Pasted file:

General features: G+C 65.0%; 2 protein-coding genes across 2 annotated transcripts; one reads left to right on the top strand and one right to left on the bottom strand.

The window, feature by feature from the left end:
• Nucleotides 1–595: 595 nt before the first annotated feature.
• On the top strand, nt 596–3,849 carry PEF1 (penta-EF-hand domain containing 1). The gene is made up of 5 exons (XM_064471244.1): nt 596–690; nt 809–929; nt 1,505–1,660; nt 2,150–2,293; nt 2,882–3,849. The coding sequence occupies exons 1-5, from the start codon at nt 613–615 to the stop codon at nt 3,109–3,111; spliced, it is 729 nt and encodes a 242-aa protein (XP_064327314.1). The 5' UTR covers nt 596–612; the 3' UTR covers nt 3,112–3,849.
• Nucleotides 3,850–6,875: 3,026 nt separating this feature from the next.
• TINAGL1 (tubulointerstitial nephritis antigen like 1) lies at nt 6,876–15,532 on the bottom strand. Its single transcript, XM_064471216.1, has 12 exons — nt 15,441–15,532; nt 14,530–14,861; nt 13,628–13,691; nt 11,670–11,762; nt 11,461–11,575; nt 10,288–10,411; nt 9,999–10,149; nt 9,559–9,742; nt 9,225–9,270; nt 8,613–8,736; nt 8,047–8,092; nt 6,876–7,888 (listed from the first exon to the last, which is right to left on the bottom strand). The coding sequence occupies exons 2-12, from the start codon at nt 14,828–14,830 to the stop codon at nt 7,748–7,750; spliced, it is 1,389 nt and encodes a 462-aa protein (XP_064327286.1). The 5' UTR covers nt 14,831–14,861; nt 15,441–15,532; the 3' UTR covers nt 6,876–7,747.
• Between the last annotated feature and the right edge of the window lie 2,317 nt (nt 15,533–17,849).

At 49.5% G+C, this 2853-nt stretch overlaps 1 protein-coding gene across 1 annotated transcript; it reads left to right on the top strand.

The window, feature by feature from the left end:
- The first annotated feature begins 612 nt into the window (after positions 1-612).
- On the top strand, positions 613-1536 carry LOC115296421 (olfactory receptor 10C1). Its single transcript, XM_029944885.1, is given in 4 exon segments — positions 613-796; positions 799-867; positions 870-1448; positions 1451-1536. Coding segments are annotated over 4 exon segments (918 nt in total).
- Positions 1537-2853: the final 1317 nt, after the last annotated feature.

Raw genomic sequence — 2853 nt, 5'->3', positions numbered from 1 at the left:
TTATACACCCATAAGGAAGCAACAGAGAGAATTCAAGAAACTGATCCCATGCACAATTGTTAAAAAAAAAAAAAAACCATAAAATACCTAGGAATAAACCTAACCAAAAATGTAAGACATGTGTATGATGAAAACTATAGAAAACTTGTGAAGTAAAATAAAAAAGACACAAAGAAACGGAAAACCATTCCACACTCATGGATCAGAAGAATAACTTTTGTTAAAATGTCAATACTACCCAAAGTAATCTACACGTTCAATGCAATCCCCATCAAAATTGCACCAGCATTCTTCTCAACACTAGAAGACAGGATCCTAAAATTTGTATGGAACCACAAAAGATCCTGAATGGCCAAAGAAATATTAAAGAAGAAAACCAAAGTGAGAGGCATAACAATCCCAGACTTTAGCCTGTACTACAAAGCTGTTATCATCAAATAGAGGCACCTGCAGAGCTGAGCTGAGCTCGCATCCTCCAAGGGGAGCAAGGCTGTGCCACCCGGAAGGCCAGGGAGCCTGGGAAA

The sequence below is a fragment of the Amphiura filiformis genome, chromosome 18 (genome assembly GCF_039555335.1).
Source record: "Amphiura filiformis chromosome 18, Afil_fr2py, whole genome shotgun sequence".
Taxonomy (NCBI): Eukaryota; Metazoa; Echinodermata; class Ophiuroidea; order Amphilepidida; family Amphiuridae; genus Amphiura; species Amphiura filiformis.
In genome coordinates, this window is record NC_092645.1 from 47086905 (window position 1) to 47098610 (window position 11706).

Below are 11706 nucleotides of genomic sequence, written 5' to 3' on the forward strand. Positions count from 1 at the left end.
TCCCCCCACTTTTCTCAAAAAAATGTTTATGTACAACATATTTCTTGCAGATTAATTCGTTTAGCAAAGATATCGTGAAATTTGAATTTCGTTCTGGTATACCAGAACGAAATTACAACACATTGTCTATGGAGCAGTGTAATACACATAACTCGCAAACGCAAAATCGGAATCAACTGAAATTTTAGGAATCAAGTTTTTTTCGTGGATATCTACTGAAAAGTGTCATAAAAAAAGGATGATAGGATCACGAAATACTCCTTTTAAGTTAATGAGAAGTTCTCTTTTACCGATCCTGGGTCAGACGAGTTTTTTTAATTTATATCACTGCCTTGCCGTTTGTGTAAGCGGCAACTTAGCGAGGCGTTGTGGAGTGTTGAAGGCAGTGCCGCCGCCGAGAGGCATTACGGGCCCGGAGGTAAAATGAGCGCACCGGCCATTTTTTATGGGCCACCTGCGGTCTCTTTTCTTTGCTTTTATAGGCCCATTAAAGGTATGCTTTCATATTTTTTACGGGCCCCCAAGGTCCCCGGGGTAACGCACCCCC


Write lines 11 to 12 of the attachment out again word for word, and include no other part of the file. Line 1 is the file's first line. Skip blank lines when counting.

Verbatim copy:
- On the top strand, positions 613-1536 carry LOC115296421 (olfactory receptor 10C1). Its single transcript, XM_029944885.1, is given in 4 exon segments — positions 613-796; positions 799-867; positions 870-1448; positions 1451-1536. Coding segments are annotated over 4 exon segments (918 nt in total).
- Positions 1537-2853: the final 1317 nt, after the last annotated feature.